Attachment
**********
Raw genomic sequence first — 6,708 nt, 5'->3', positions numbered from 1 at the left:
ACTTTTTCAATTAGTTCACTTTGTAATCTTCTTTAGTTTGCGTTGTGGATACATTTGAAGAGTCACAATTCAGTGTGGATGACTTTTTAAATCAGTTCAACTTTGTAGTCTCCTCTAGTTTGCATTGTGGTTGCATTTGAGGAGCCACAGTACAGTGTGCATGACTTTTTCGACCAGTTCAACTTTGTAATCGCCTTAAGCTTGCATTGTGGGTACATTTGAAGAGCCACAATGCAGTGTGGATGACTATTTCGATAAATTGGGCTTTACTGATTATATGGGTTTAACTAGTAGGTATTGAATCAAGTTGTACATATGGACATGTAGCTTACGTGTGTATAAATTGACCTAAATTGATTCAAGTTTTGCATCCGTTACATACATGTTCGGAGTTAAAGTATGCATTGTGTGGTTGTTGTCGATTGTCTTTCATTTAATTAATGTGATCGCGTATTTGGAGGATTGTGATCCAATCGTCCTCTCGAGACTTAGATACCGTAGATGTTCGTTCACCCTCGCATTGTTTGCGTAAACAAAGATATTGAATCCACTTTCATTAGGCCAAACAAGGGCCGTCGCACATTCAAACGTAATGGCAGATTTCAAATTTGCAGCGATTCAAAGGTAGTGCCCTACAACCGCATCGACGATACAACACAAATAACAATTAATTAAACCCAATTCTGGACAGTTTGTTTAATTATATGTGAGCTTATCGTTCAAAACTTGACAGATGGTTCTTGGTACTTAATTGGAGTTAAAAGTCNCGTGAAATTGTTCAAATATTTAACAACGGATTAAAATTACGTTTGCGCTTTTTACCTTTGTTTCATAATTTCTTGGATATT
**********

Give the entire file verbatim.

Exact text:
Raw genomic sequence first — 6,708 nt, 5'->3', positions numbered from 1 at the left:
ACTTTTTCAATTAGTTCACTTTGTAATCTTCTTTAGTTTGCGTTGTGGATACATTTGAAGAGTCACAATTCAGTGTGGATGACTTTTTAAATCAGTTCAACTTTGTAGTCTCCTCTAGTTTGCATTGTGGTTGCATTTGAGGAGCCACAGTACAGTGTGCATGACTTTTTCGACCAGTTCAACTTTGTAATCGCCTTAAGCTTGCATTGTGGGTACATTTGAAGAGCCACAATGCAGTGTGGATGACTATTTCGATAAATTGGGCTTTACTGATTATATGGGTTTAACTAGTAGGTATTGAATCAAGTTGTACATATGGACATGTAGCTTACGTGTGTATAAATTGACCTAAATTGATTCAAGTTTTGCATCCGTTACATACATGTTCGGAGTTAAAGTATGCATTGTGTGGTTGTTGTCGATTGTCTTTCATTTAATTAATGTGATCGCGTATTTGGAGGATTGTGATCCAATCGTCCTCTCGAGACTTAGATACCGTAGATGTTCGTTCACCCTCGCATTGTTTGCGTAAACAAAGATATTGAATCCACTTTCATTAGGCCAAACAAGGGCCGTCGCACATTCAAACGTAATGGCAGATTTCAAATTTGCAGCGATTCAAAGGTAGTGCCCTACAACCGCATCGACGATACAACACAAATAACAATTAATTAAACCCAATTCTGGACAGTTTGTTTAATTATATGTGAGCTTATCGTTCAAAACTTGACAGATGGTTCTTGGTACTTAATTGGAGTTAAAAGTCNCGTGAAATTGTTCAAATATTTAACAACGGATTAAAATTACGTTTGCGCTTTTTACCTTTGTTTCATAATTTCTTGGATATT